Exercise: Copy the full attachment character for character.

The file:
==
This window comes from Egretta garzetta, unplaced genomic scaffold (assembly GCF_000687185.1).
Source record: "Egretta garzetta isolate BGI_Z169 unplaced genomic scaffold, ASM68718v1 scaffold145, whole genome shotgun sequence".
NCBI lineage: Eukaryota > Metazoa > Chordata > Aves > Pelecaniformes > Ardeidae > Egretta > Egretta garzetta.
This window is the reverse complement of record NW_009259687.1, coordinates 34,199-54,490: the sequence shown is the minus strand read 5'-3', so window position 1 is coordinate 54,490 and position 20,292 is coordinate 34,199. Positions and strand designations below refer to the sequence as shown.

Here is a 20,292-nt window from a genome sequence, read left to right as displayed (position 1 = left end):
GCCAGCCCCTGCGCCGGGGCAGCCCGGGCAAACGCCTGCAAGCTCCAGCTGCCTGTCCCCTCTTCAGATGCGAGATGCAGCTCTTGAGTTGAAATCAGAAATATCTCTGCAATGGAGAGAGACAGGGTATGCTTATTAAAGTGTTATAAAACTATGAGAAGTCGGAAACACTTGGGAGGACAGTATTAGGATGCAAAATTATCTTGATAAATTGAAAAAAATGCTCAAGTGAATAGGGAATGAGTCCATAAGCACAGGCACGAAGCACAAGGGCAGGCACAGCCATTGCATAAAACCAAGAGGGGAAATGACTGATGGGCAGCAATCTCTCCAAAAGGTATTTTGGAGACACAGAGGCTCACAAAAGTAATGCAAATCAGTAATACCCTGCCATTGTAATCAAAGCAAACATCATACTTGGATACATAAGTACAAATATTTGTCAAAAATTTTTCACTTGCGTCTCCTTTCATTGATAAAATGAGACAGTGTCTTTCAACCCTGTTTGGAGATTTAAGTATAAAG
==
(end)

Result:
This window comes from Egretta garzetta, unplaced genomic scaffold (assembly GCF_000687185.1).
Source record: "Egretta garzetta isolate BGI_Z169 unplaced genomic scaffold, ASM68718v1 scaffold145, whole genome shotgun sequence".
NCBI lineage: Eukaryota > Metazoa > Chordata > Aves > Pelecaniformes > Ardeidae > Egretta > Egretta garzetta.
This window is the reverse complement of record NW_009259687.1, coordinates 34,199-54,490: the sequence shown is the minus strand read 5'-3', so window position 1 is coordinate 54,490 and position 20,292 is coordinate 34,199. Positions and strand designations below refer to the sequence as shown.

Here is a 20,292-nt window from a genome sequence, read left to right as displayed (position 1 = left end):
GCCAGCCCCTGCGCCGGGGCAGCCCGGGCAAACGCCTGCAAGCTCCAGCTGCCTGTCCCCTCTTCAGATGCGAGATGCAGCTCTTGAGTTGAAATCAGAAATATCTCTGCAATGGAGAGAGACAGGGTATGCTTATTAAAGTGTTATAAAACTATGAGAAGTCGGAAACACTTGGGAGGACAGTATTAGGATGCAAAATTATCTTGATAAATTGAAAAAAATGCTCAAGTGAATAGGGAATGAGTCCATAAGCACAGGCACGAAGCACAAGGGCAGGCACAGCCATTGCATAAAACCAAGAGGGGAAATGACTGATGGGCAGCAATCTCTCCAAAAGGTATTTTGGAGACACAGAGGCTCACAAAAGTAATGCAAATCAGTAATACCCTGCCATTGTAATCAAAGCAAACATCATACTTGGATACATAAGTACAAATATTTGTCAAAAATTTTTCACTTGCGTCTCCTTTCATTGATAAAATGAGACAGTGTCTTTCAACCCTGTTTGGAGATTTAAGTATAAAG